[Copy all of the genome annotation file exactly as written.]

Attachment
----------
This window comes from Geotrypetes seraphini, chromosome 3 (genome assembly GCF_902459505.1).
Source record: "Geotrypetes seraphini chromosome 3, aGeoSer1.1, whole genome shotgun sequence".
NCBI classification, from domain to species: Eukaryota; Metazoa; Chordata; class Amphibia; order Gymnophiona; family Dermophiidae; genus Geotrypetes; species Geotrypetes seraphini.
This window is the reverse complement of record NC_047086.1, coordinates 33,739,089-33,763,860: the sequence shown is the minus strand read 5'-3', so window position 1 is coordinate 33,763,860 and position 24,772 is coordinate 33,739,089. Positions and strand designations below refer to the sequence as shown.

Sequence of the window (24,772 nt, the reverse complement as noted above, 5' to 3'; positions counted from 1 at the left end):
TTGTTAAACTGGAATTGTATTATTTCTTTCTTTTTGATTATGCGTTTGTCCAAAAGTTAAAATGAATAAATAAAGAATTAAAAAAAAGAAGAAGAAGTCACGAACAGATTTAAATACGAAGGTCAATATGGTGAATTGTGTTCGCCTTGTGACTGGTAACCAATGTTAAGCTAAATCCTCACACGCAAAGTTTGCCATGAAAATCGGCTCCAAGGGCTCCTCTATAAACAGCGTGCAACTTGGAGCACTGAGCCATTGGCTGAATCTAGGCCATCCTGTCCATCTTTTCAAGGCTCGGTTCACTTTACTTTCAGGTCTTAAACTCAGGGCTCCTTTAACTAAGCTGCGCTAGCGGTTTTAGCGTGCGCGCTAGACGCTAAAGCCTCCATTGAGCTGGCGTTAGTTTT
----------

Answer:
This window comes from Geotrypetes seraphini, chromosome 3 (genome assembly GCF_902459505.1).
Source record: "Geotrypetes seraphini chromosome 3, aGeoSer1.1, whole genome shotgun sequence".
NCBI classification, from domain to species: Eukaryota; Metazoa; Chordata; class Amphibia; order Gymnophiona; family Dermophiidae; genus Geotrypetes; species Geotrypetes seraphini.
This window is the reverse complement of record NC_047086.1, coordinates 33,739,089-33,763,860: the sequence shown is the minus strand read 5'-3', so window position 1 is coordinate 33,763,860 and position 24,772 is coordinate 33,739,089. Positions and strand designations below refer to the sequence as shown.

Sequence of the window (24,772 nt, the reverse complement as noted above, 5' to 3'; positions counted from 1 at the left end):
TTGTTAAACTGGAATTGTATTATTTCTTTCTTTTTGATTATGCGTTTGTCCAAAAGTTAAAATGAATAAATAAAGAATTAAAAAAAAGAAGAAGAAGTCACGAACAGATTTAAATACGAAGGTCAATATGGTGAATTGTGTTCGCCTTGTGACTGGTAACCAATGTTAAGCTAAATCCTCACACGCAAAGTTTGCCATGAAAATCGGCTCCAAGGGCTCCTCTATAAACAGCGTGCAACTTGGAGCACTGAGCCATTGGCTGAATCTAGGCCATCCTGTCCATCTTTTCAAGGCTCGGTTCACTTTACTTTCAGGTCTTAAACTCAGGGCTCCTTTAACTAAGCTGCGCTAGCGGTTTTAGCGTGCGCGCTAGACGCTAAAGCCTCCATTGAGCTGGCGTTAGTTTT